Happy Father’s Birthday

The voice is far away in another country, yet it’s sentiments are being heard throughout the world today and very close to my heart.  “Happy Father’s Birthday,” he says.

I spent the morning reading the newspaper.  My home town is experiencing the flood waters that has dominated the news these past few days.  Cedar Rapids is only 27 miles from where I was born and raised.  I thought about the thousands of families that have been disrupted by this natural disaster and the holiday that wasn’t for them.

The paper highlighted military fathers.  It would be a severe strain on a marriage to be in that situation, with the family head off to fight in a war half a world away.  Sons and fathers leaving behind their own sons and daughters in a long distance relationship that would be difficult in it’s communication and sporatic at best.

I have raised my kids, they are now young adults who have their own lives to lead, their own stories to tell.  I remember many years of their depending on me to raise them right, to comfort and care for them, to raise them true to my ideals.  It wasn’t always easy, nothing worth while ever is.  We learned a lot in those years, even as they were growing, I was growing, too.

Often times being a kid with my kids was the norm.  Playing games or practical jokes, discovering the bond that is family.  Being a father puts you in all kinds of circumstances and postures; of being a teacher or a student to their needs, of being a friend or a disciplinarian to their desires.  Throwing a ball or helping with homework, learning a new idea or discovering an old one; being a dad opens the door to life in a  whole new way. 

Fatherhood.  A gift from God, the ability to procreate. It is a tough commitment that many are abandoning today.  It isn’t hard to become a Father, but it is hard to live up to the responsibility of being one.  It was a struggle for me, I’ll have to admit.  I didn’t have a lot to draw off of since my parents were divorced while I was still a baby.  So many of the ideas I had about what to do and what to be came by happenstance much of the time.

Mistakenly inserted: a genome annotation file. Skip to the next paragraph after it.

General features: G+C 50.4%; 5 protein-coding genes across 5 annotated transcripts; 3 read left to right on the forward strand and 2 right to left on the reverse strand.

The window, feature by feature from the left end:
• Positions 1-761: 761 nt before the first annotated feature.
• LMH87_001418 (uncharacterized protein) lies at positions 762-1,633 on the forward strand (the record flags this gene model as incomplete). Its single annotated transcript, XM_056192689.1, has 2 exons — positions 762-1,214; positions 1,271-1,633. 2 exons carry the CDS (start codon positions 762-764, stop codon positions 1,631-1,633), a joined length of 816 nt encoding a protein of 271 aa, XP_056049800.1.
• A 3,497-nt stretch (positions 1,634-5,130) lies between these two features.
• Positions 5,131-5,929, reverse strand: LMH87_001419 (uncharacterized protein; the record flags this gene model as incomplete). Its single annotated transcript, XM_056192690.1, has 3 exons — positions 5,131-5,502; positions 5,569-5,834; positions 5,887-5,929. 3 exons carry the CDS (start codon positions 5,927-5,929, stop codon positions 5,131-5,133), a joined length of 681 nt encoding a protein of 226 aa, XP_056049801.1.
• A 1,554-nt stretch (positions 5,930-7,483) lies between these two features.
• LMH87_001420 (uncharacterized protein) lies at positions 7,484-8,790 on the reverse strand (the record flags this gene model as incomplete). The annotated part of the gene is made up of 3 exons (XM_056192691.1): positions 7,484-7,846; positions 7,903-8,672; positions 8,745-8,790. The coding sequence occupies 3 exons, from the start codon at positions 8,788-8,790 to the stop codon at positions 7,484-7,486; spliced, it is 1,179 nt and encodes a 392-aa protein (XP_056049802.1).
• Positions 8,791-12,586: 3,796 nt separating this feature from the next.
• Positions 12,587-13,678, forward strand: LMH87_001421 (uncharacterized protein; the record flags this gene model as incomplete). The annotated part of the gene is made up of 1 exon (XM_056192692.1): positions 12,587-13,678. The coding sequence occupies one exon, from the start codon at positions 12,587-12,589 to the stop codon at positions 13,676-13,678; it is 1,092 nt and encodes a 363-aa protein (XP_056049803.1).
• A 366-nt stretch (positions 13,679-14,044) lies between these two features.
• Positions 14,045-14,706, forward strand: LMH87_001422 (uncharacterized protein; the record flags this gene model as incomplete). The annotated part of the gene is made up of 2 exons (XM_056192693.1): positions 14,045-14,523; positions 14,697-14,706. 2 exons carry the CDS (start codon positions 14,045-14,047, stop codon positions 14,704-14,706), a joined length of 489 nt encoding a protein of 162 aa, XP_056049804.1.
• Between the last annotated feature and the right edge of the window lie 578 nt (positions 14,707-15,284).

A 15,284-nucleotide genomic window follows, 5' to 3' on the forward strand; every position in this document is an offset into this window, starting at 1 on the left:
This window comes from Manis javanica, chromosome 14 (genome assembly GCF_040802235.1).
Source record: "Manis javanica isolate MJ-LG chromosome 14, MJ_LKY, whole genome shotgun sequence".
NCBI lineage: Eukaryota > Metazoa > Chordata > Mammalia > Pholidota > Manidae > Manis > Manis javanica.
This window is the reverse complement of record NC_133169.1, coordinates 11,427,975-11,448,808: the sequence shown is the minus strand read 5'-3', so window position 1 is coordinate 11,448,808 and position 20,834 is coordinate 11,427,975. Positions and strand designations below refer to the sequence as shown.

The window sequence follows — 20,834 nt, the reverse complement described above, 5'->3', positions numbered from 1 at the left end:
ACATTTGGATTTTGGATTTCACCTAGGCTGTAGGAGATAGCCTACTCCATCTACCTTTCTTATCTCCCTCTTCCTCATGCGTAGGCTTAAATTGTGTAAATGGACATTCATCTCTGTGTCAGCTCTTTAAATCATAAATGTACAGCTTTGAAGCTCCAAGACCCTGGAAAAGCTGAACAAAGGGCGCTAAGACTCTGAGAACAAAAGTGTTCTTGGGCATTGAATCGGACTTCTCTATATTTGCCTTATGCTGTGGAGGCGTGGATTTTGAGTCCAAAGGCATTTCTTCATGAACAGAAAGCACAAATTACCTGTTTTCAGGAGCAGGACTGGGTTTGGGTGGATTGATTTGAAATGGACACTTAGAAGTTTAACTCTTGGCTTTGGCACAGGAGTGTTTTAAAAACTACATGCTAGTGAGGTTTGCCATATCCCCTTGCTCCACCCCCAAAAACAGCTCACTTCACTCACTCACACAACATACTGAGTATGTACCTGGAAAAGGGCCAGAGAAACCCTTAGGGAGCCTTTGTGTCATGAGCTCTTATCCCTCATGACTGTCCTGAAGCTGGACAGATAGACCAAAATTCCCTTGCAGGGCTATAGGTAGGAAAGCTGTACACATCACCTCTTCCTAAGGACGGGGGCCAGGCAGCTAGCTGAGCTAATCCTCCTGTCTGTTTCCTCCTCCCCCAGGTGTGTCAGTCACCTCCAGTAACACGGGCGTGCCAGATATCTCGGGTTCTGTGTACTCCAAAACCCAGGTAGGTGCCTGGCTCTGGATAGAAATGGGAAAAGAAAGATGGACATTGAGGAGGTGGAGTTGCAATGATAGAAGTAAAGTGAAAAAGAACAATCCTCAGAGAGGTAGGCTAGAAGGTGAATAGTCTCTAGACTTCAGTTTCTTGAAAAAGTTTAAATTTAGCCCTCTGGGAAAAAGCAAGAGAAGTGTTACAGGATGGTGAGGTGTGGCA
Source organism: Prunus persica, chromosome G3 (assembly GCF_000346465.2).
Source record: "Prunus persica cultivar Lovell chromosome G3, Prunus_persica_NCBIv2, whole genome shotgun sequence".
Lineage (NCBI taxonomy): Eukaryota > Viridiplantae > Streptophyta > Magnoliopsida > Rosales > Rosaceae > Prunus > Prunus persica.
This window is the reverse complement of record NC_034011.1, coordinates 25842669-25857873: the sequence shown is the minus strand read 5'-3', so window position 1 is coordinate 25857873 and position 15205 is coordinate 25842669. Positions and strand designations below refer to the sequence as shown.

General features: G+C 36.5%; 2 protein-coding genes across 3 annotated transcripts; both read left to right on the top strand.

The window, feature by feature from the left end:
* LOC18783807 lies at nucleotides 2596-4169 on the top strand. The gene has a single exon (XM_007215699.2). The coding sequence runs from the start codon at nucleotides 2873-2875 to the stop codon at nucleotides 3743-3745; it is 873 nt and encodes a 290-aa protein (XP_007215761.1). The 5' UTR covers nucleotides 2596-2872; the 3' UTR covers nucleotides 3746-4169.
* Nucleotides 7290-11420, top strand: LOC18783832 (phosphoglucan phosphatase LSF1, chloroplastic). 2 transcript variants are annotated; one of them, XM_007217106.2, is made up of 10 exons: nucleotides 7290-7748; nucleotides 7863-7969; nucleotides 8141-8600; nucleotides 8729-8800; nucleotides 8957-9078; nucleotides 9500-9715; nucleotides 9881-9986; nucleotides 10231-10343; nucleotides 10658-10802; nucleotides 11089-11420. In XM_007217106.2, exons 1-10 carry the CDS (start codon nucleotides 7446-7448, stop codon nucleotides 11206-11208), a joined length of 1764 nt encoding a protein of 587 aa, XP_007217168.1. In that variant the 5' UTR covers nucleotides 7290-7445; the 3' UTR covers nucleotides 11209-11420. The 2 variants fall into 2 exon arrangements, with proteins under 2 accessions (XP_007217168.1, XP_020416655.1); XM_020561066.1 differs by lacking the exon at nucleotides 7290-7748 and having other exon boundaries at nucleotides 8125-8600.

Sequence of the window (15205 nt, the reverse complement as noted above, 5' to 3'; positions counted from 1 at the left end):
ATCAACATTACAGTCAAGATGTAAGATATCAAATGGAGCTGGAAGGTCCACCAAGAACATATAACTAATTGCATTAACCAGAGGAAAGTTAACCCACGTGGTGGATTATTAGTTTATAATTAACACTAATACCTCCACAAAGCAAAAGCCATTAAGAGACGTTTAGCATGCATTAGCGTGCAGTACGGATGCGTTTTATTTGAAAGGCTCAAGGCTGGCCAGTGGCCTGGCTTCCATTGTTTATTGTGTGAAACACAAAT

But we made it.  My kids came out virtually intact on into young adulthood and my ability as a father seemed adequate enough. Even after the divorce, I am still their Dad and the affection has turned from reliance to realization.  They have found it isn’t easy to be all grown up, gone are those days of being taken care of by the parents.  They must make it on their own.  I sense a new respect from them now.  Being accountable for one’s actions is what becoming an adult is all about; no body’s there to bail you out, you’re on your own.

I recently remarried.  I devoted the rest of my life to my French Canadian sweetheart.  She has recently divorced and shares the custody of her two children, which makes me their step-father.  Her oldest daughter is 11, her son is 9.  They have learned English as a second language, French being their mother tongue.  Living in another country some 1800 miles away is a long distance relationship  we work on every day.

I called this morning to talk to my new bride, and her son answered.  We have met briefly, but he is extremely shy and struggles with my American banter.  Usually our conversation is me talking and he giving one word answers like, “yes,” “no,” and “uh-huh.”  The longest sentence I think I’ve heard him say on the telephone is, “Wait, I’ll go get my Mom.”

But today he said something different in a low, shy voice, “Happy Father’s Birthday.”  Of course, I knew what he meant.  His mother and I chuckled over it when she came on the phone to talk, her sweet accent beckoning to me.  I know in my heart where my home is, it is there with her and our family.

It is a re-birth in a way, going through these times again of adolescents full of wonder, questions and reasoning’s far beyond what a mere adult can understand.  I bring with this new life a certain amount of experience I gained from the first go round.  I enter with my heart open to the new discoveries each child can bring about themselves and me. 

You never stop being a parent.  Being a father and becoming one again is probably one of the greatest joys a man can have. 

That little guy has a great future.


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